Well, here we are some ten months later and it’s popped up in a new listing with a new seller. We’ve seen that before, so no big surprise there. As I started to look through the listing, though, I was struck by just how lazy it was. Okay, there were new photos, but none of them were detailed. The VIN is filled in with “1”s. Then I got to the text, which is a near-carbon copy of the last listing. I say near for two reasons – one, the current listing cut and paste the prior listing….twice. So, halfway through the details, you start all over again!

But perhaps that was done to distract you from the one detail which was added to this listing. Cleverly stuck in after the copying of the prior listing, just before all the fees you’ll need to pay, was a second change and the line which finally answers the questions about this car:

Note this is an Alpina clone with correct Alpina numbered engine.

That’s a pretty frustrating statement to bury in the end of the listing. The ad listing has, for the last several years, maintained how rare this car is and they’re just now getting around to admitting it’s not a real example? That’d be understandable if the owner just figured this out, yet they’ve continued to list the car as a legitimate example outside of that one line stuck in there. Despite this it still looks like a nice example and appears to wear a lot of expensive Alpina items, but this is certainly a case of caveat emptor.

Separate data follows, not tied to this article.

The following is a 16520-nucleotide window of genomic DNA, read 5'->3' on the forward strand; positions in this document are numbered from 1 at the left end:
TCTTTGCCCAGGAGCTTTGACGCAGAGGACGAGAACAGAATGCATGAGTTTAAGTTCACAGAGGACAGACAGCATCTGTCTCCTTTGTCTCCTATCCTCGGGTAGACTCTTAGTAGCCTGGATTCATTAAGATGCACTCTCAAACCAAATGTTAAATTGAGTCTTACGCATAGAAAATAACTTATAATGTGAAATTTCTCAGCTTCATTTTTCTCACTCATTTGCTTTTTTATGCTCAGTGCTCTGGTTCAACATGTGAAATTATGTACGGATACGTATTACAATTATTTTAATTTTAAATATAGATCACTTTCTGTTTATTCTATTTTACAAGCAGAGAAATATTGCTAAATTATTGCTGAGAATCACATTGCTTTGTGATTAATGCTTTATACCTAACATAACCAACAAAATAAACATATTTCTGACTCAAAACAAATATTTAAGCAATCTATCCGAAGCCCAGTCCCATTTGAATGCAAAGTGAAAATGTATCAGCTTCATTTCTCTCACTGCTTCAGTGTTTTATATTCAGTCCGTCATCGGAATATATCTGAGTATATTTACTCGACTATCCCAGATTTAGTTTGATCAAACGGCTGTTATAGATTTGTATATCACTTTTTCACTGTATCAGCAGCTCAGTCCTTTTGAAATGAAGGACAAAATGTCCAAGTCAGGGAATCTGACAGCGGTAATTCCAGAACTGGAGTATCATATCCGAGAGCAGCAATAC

CLICK FOR DETAILS: 1987 Alpina C2 2.5 Replica on eBay

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Tuner Tuesday: 1989 Alpina B10 3.5/1

It’s hard to imagine being the bottom of the totem pole at Alpina, but the 3.5/1 might just be that car. In part that’s because the E34 lineup was so robust, featuring the cool 3.0 Allrad and the Learjet-channeling BiTurbo. When BMW ceased the production of the M30, V8 powered 310 and 340 horsepower 4.0 and 4.6 models replaced the inline-6. In comparison to those headliners, the 254 horsepower B10 3.5/1 seemed like an article more suited for the corner of page 2. However, consider for a moment that the B10 3.5/1’s power numbers were nearly identical to the contemporary super-saloon S38-powered M5 and it helps to restore some clarity to the impressiveness of the products rolling out of Buchloe. Today one of the 572 3.5/1s produced is up for sale in Illinois:

CLICK FOR DETAILS: 1989 Alpina B10 3.5/1 on eBay